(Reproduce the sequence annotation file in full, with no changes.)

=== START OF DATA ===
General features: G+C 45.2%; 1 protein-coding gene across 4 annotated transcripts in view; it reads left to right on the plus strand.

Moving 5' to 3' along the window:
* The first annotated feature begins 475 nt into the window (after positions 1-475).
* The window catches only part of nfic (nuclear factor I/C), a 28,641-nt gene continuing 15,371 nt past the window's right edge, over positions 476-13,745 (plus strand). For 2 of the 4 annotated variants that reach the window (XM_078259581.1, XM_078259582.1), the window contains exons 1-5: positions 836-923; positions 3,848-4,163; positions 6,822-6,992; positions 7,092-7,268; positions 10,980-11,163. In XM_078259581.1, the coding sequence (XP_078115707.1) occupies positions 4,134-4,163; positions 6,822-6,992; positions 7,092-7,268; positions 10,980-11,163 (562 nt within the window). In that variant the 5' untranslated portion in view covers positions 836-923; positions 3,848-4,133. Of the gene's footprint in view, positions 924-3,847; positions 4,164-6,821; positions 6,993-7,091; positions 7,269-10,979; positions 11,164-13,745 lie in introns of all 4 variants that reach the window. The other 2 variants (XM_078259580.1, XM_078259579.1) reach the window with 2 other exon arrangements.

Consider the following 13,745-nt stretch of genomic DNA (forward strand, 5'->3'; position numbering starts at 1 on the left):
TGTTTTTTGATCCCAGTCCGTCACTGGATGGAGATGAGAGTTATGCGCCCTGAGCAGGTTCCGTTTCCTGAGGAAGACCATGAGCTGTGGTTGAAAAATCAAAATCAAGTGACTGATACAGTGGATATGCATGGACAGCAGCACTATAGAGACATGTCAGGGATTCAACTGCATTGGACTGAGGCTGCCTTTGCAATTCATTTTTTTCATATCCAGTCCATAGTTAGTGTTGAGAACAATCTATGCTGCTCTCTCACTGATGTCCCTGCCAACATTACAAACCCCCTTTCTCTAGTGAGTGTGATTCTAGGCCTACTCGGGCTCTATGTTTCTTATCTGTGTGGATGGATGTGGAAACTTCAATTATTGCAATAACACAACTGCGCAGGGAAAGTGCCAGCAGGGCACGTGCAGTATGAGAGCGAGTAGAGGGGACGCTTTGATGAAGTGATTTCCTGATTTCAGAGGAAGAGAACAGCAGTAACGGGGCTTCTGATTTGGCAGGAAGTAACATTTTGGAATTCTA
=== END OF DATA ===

General features: G+C 45.2%; 1 protein-coding gene across 4 annotated transcripts in view; it reads left to right on the plus strand.

Moving 5' to 3' along the window:
* The first annotated feature begins 475 nt into the window (after positions 1-475).
* The window catches only part of nfic (nuclear factor I/C), a 28,641-nt gene continuing 15,371 nt past the window's right edge, over positions 476-13,745 (plus strand). For 2 of the 4 annotated variants that reach the window (XM_078259581.1, XM_078259582.1), the window contains exons 1-5: positions 836-923; positions 3,848-4,163; positions 6,822-6,992; positions 7,092-7,268; positions 10,980-11,163. In XM_078259581.1, the coding sequence (XP_078115707.1) occupies positions 4,134-4,163; positions 6,822-6,992; positions 7,092-7,268; positions 10,980-11,163 (562 nt within the window). In that variant the 5' untranslated portion in view covers positions 836-923; positions 3,848-4,133. Of the gene's footprint in view, positions 924-3,847; positions 4,164-6,821; positions 6,993-7,091; positions 7,269-10,979; positions 11,164-13,745 lie in introns of all 4 variants that reach the window. The other 2 variants (XM_078259580.1, XM_078259579.1) reach the window with 2 other exon arrangements.

Consider the following 13,745-nt stretch of genomic DNA (forward strand, 5'->3'; position numbering starts at 1 on the left):
TGTTTTTTGATCCCAGTCCGTCACTGGATGGAGATGAGAGTTATGCGCCCTGAGCAGGTTCCGTTTCCTGAGGAAGACCATGAGCTGTGGTTGAAAAATCAAAATCAAGTGACTGATACAGTGGATATGCATGGACAGCAGCACTATAGAGACATGTCAGGGATTCAACTGCATTGGACTGAGGCTGCCTTTGCAATTCATTTTTTTCATATCCAGTCCATAGTTAGTGTTGAGAACAATCTATGCTGCTCTCTCACTGATGTCCCTGCCAACATTACAAACCCCCTTTCTCTAGTGAGTGTGATTCTAGGCCTACTCGGGCTCTATGTTTCTTATCTGTGTGGATGGATGTGGAAACTTCAATTATTGCAATAACACAACTGCGCAGGGAAAGTGCCAGCAGGGCACGTGCAGTATGAGAGCGAGTAGAGGGGACGCTTTGATGAAGTGATTTCCTGATTTCAGAGGAAGAGAACAGCAGTAACGGGGCTTCTGATTTGGCAGGAAGTAACATTTTGGAATTCTA